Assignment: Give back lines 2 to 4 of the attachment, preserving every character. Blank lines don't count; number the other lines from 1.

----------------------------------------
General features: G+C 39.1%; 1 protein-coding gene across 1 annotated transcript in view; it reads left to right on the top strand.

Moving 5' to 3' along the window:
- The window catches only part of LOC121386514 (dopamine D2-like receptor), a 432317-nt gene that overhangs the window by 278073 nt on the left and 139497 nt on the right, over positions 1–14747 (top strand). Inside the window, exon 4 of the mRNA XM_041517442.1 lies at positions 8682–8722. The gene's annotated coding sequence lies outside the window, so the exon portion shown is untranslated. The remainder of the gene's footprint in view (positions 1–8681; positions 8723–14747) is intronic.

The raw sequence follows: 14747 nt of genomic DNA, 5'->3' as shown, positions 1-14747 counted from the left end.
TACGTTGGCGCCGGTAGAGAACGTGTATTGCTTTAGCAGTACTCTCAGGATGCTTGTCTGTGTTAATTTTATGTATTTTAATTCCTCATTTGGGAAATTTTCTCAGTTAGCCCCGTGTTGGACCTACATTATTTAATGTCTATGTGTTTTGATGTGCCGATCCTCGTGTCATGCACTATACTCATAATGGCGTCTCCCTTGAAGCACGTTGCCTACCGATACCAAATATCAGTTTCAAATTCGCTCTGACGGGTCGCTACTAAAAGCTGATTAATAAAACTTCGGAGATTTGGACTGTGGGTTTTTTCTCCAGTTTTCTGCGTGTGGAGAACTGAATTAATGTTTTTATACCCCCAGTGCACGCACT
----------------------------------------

Moving 5' to 3' along the window:
- The window catches only part of LOC121386514 (dopamine D2-like receptor), a 432317-nt gene that overhangs the window by 278073 nt on the left and 139497 nt on the right, over positions 1–14747 (top strand). Inside the window, exon 4 of the mRNA XM_041517442.1 lies at positions 8682–8722. The gene's annotated coding sequence lies outside the window, so the exon portion shown is untranslated. The remainder of the gene's footprint in view (positions 1–8681; positions 8723–14747) is intronic.

The raw sequence follows: 14747 nt of genomic DNA, 5'->3' as shown, positions 1-14747 counted from the left end.